Posted: Tuesday 22nd July 2014 at 9:06 am

High food prices killing Ghanaians


Increase in petroleum prices last week has pushed up prices of basic foodstuffs such as plantain, yam, cassava, and other local staples, while house rents are also steadily moving upwards with weak regulatory body to control it.

The price of petrol (premium) was up by 23.08 per cent translating a litre of the commodity, which, hitherto, sold at GH¢2.73 per litre is now GH¢3.36 a litre. The price hike compelled Ghana’s transport union to increase transport fares last Monday by 15 per cent.

A market survey by Business Day at the Central Business District of Accra showed that prices of food stuffs had increased significantly following an increment in petroleum prices.

Two weeks ago, a bowl of local rice which was sold at 6.00 Ghana cedis has now increased to 7.00 Ghana cedis. A bowl of maize which was priced at 2.00 Ghana Cedis has also shot up to 2 Ghana cedis, 50 pesewas.  Three large-size tubers of yam is sold between 12 Ghana Cedis and 15 Ghana cedis while three pieces of cassava attract 2.00 Ghana cedis.

Bambara beans are now sold at 6 Ghana Cedis; 50 pesewas a bowl as against 6.00 Ghana cedis last two weeks. Groundnut was sold at 8.Ghana Cedis 50 pesewas a bowl but now increased by 50 pesewas. Wheat is now sold at 10.00 Ghana cedis instead of 9.00 Ghana Cedis.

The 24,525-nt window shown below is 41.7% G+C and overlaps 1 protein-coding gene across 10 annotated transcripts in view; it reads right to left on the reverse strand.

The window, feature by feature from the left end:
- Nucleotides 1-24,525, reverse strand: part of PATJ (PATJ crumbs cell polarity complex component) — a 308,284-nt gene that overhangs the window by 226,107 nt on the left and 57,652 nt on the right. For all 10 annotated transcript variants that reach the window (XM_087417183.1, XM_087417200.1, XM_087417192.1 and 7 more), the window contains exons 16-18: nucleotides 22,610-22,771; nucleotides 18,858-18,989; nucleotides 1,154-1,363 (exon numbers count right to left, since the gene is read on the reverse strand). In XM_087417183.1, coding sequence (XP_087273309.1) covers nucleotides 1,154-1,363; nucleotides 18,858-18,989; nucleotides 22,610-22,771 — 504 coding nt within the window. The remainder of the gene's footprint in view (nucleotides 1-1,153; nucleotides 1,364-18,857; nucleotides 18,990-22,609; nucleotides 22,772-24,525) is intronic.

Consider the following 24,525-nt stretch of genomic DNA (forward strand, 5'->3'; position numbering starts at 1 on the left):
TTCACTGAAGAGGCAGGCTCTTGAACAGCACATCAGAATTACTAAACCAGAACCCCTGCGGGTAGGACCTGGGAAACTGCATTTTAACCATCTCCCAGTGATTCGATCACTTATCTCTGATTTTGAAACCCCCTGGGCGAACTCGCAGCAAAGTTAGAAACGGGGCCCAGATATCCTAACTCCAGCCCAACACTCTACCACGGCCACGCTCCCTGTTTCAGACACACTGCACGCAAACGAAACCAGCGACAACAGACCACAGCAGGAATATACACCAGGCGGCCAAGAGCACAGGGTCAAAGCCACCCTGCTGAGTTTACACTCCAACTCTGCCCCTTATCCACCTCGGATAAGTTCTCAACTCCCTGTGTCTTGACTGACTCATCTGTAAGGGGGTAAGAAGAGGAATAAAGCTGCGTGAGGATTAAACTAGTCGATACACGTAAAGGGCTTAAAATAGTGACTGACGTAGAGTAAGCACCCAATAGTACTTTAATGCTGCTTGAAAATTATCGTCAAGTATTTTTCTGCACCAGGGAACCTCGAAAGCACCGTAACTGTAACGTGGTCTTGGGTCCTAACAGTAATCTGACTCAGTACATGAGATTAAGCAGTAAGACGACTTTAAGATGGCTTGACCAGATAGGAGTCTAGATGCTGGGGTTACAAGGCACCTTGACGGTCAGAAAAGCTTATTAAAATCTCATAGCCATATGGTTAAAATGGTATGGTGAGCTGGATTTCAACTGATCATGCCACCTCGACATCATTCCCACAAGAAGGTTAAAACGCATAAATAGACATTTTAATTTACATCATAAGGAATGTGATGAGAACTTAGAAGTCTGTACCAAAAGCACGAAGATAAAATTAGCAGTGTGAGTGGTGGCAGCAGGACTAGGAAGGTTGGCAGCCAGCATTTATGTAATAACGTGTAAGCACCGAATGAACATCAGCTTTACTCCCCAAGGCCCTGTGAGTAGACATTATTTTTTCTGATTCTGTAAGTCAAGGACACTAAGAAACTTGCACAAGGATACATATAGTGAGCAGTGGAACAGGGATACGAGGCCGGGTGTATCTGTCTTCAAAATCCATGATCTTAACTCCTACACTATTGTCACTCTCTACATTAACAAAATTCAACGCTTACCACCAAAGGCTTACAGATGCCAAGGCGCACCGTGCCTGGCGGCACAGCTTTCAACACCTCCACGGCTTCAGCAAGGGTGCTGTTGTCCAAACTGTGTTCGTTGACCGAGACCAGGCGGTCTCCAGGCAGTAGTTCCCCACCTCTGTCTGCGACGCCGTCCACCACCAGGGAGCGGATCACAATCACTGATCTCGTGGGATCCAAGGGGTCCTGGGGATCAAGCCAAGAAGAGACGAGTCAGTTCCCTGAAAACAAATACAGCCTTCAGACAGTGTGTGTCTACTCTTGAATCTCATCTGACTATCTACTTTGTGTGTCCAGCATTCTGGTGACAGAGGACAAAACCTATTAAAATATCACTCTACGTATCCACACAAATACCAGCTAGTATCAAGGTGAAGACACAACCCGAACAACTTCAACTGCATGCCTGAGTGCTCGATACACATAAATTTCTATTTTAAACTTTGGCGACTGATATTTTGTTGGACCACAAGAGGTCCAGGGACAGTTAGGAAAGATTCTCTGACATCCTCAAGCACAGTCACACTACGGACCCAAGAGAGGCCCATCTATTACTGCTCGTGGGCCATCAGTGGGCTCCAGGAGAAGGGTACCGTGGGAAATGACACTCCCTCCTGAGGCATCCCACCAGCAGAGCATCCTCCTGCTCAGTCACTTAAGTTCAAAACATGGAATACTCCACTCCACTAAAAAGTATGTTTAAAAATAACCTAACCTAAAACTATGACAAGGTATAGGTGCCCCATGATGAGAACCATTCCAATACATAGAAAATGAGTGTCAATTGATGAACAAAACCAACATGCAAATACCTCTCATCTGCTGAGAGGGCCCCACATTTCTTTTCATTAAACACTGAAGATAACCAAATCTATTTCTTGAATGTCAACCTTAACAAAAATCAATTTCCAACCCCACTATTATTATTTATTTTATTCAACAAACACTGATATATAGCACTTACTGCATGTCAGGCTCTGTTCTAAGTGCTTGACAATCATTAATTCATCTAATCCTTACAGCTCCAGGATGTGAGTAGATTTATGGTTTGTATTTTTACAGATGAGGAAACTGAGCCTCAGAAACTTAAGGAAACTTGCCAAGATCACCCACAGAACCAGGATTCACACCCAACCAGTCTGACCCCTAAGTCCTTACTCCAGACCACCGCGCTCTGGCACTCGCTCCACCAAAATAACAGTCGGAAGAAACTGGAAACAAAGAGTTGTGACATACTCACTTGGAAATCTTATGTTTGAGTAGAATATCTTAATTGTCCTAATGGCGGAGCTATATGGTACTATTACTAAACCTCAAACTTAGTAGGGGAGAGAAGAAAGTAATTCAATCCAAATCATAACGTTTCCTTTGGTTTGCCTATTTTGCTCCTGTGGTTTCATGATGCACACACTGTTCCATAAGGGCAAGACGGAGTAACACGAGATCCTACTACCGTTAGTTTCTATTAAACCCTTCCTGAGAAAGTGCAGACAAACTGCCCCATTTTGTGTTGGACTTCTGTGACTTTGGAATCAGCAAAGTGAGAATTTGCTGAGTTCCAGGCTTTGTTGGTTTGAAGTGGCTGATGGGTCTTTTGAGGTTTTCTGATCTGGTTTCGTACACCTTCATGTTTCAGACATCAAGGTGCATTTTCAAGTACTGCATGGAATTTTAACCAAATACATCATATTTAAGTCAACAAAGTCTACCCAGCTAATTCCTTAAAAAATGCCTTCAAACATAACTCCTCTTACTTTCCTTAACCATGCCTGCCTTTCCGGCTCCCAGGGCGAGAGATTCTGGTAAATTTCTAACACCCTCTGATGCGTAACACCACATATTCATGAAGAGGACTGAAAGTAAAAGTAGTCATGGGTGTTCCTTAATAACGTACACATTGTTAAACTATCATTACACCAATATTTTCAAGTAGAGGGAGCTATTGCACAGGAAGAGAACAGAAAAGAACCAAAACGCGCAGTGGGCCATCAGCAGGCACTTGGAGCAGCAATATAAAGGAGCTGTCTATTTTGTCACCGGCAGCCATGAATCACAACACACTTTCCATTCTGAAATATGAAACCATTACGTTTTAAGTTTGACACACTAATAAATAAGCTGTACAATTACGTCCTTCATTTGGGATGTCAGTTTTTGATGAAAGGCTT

Gari is selling at 3.Ghana Cedis 50 pesewas a bowl as against 3.00 Ghana cedis while millet and white beans still maintained their prices of 3.00 Ghana Cedis and 6.00 Ghana Cedis respectively.

A maxi bag of polish rice is now being sold at 150 Ghana Cedis as against 120 Ghana cedis a fortnight ago. A bowl of sugar now sells at 8 Ghana cedis 50 pesewas as against 8 Ghana cedis.

A crate of tomatoes which was sold at 370 Ghana Cedis now sells at 400 Ghana Cedis, a mini size bowl of fresh pepper sells at 35.Ghana cedis as against 15.Ghana Cedis last month. A packet of Maggie cube now sells at 11 Ghana cedis instead of 9 Ghana 50 pesewas.

At the livestock market, as at last two weeks, a big size local goat was 250 Ghana cedis but is now selling at 400 Ghana cedis, medium size goat also attracts a price of 150 Ghana cedis while a small size goat also sells at 200 Ghana cedis

Some market women who spoke to Business Day, said because of high prices of foodstuffs and other commodities, there was low patronage on their goods, and that had affected sales.

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